Peter Labuza’s review published on Letterboxd :
For years, Hollywood and the surrounding Culture Wars have asked a question: Do Critics Matter? It's a frankly boring question, but the main anxiety has developed out of a growing disconnect between Rotten Tomatoes Favorites and the American Box Office. But Disney and their expanding intellectual properties have put a new spin on this story: critics don't matter, but studios deliberately position / design films to harness their words in order to enter The Cultural Conversation. Their movies are no longer meant to be experienced; only consumed in order to generate more content. Whether this translates to dollars (especially abroad), I'm less sure. But I am sure of one thing: reviews of Rogue One are designed to write themselves.
Rogue One is different, you see. This is because there is no opening crawl, and the story jumps quickly into the action without much exposition. It's an all new story with original characters, taking place on worlds we've never seen before. Most importantly: it is a war movie (the way Ant-Man is a heist movie and Guardians of the Galaxy is "weird"), with a darker visual palette and more handheld camera work (note that DP Greig Fraser shot Zero Dark Thirty and cite his mentions of the influence of Saving Private Ryan). The effects and combat look more realistic than ever (insert an Arri Alexa reference for tech geeks). The director Gareth Edwards previously made Godzilla, which was a film that had a sense of scale, and this movie has a sense of scale by taking place from the ground, and thus it is intimate with its characters. The cast is very diverse, from its Strong Female Protagonist to stars from Mexico and China, not to mention an African American and a Pakistani British national. There is a sardonically funny robot, who is sardonically funny. If fans missed not having a big space fight in The Force Awakens, They Will Not Be Disappointed. And while it might not look and act like a Star Wars movie, there is plenty of fan service to go around. But This Is A Movie About Representing Our Current Political Moment, And Thus More Relevant Than Ever. [ed. the publicist notes while you should not spoil the movie, you should mention if you cried.]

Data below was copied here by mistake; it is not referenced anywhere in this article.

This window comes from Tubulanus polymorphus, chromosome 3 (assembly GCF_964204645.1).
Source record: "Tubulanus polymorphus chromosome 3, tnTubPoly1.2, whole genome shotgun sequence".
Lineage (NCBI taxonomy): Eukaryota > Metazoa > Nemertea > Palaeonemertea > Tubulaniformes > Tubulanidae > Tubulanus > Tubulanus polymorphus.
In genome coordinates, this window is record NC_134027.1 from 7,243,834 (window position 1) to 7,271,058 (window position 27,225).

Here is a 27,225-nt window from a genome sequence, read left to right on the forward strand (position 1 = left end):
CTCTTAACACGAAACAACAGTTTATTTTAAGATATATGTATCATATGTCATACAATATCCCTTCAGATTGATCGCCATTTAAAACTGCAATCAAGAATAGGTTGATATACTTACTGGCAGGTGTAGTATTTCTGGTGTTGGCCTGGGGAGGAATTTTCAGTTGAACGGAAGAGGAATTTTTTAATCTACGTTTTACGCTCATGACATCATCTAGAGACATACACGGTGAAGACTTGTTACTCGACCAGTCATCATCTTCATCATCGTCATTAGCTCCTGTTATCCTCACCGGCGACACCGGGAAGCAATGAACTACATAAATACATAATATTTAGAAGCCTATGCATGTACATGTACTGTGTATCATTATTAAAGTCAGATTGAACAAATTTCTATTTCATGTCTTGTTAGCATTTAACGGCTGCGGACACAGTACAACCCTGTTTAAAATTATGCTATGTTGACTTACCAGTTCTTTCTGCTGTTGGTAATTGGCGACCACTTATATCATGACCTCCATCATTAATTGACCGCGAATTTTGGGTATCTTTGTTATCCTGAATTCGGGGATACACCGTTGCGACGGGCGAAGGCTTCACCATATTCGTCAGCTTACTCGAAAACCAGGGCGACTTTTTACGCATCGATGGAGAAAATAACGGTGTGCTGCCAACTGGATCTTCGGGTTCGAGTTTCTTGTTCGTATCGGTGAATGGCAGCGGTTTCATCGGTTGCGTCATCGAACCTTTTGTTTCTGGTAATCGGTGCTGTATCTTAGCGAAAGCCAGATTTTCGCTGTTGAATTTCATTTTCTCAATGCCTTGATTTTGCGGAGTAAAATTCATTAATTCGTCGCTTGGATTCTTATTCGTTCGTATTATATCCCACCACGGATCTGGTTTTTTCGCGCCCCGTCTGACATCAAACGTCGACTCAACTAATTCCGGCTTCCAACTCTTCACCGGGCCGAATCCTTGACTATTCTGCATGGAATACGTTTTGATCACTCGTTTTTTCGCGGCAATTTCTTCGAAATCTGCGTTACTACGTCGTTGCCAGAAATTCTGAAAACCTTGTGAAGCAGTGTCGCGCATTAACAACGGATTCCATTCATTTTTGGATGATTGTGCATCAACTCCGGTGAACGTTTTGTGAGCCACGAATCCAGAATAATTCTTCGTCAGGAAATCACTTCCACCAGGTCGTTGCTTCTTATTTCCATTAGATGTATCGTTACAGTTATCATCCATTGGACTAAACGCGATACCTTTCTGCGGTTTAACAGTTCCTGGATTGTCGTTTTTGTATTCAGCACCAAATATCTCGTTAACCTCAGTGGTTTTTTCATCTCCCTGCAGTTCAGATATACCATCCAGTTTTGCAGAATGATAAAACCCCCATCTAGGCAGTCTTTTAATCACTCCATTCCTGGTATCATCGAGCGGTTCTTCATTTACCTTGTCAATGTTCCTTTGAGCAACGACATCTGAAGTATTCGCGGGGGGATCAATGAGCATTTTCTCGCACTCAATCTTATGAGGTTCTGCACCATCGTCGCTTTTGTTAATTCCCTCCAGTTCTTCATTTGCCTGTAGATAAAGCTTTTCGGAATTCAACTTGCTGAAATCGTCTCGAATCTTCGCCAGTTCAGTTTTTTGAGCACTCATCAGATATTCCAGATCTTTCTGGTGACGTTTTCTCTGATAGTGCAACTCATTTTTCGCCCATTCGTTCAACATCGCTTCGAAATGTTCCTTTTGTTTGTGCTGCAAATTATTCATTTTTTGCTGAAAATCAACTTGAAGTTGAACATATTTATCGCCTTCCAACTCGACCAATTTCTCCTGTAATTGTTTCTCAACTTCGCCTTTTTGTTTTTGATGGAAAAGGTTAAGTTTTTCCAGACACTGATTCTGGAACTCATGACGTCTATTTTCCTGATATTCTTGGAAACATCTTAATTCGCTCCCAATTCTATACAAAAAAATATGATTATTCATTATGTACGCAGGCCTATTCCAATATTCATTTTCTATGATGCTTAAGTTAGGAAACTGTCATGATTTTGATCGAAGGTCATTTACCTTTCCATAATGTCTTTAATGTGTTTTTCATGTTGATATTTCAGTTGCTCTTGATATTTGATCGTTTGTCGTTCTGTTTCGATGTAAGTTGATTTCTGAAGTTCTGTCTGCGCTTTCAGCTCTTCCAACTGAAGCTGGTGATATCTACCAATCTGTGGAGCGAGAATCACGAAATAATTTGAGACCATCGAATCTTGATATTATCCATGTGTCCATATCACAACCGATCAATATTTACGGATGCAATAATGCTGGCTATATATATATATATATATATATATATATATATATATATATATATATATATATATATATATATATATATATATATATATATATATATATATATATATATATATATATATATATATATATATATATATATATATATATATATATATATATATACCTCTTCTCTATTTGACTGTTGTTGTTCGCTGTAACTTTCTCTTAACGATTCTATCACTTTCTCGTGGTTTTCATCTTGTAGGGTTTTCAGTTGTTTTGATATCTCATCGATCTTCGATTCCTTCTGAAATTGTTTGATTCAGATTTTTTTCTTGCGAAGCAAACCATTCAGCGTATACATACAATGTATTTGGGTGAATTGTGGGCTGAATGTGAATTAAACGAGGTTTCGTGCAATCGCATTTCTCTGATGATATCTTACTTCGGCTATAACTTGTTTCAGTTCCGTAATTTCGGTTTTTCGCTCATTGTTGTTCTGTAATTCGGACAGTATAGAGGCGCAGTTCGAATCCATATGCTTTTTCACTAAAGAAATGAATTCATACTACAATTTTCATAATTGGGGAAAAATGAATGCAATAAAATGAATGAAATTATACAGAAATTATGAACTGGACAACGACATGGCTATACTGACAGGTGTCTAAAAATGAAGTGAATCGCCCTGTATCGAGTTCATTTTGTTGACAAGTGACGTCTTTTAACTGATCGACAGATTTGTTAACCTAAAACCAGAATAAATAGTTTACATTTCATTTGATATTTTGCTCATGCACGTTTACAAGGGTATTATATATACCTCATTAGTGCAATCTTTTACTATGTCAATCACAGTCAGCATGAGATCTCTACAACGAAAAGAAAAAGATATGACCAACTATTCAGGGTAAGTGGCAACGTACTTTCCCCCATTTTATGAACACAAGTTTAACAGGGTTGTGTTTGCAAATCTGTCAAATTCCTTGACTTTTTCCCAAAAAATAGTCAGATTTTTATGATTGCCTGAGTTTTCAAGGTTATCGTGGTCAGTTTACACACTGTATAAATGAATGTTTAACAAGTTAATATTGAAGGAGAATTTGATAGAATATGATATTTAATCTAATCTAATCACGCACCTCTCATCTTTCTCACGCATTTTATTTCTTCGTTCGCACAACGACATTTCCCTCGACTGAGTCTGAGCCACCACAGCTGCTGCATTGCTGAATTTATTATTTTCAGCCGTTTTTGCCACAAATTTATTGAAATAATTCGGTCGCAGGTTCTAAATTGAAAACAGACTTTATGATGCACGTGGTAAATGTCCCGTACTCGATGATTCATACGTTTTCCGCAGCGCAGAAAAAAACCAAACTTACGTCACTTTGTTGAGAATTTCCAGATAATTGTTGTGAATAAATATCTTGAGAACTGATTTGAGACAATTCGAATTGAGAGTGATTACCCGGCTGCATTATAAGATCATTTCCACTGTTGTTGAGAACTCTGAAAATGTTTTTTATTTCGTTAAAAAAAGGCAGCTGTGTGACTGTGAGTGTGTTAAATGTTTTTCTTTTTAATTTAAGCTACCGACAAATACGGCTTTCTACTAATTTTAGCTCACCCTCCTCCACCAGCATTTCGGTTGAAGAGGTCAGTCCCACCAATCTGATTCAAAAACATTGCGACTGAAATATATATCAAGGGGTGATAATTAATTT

Vadim Rizov called for better criticism with regards to blockbusters, echoing J. Hoberman's call to treat such major culture industry investments as found objects. Sometimes, blockbusters hand you their weird odds and ends—thanks, Transformers. But in their ever growing quest for domination through intellectual property and synergy, Disney is scrubbing away miscellanea to give writers / bloggers / explainers the least required effort to essentially repackage their press releases. Critics Don't Matter, but with Rogue One, what is there to discuss that is not what Disney already wants you to write about? Resistance is futile.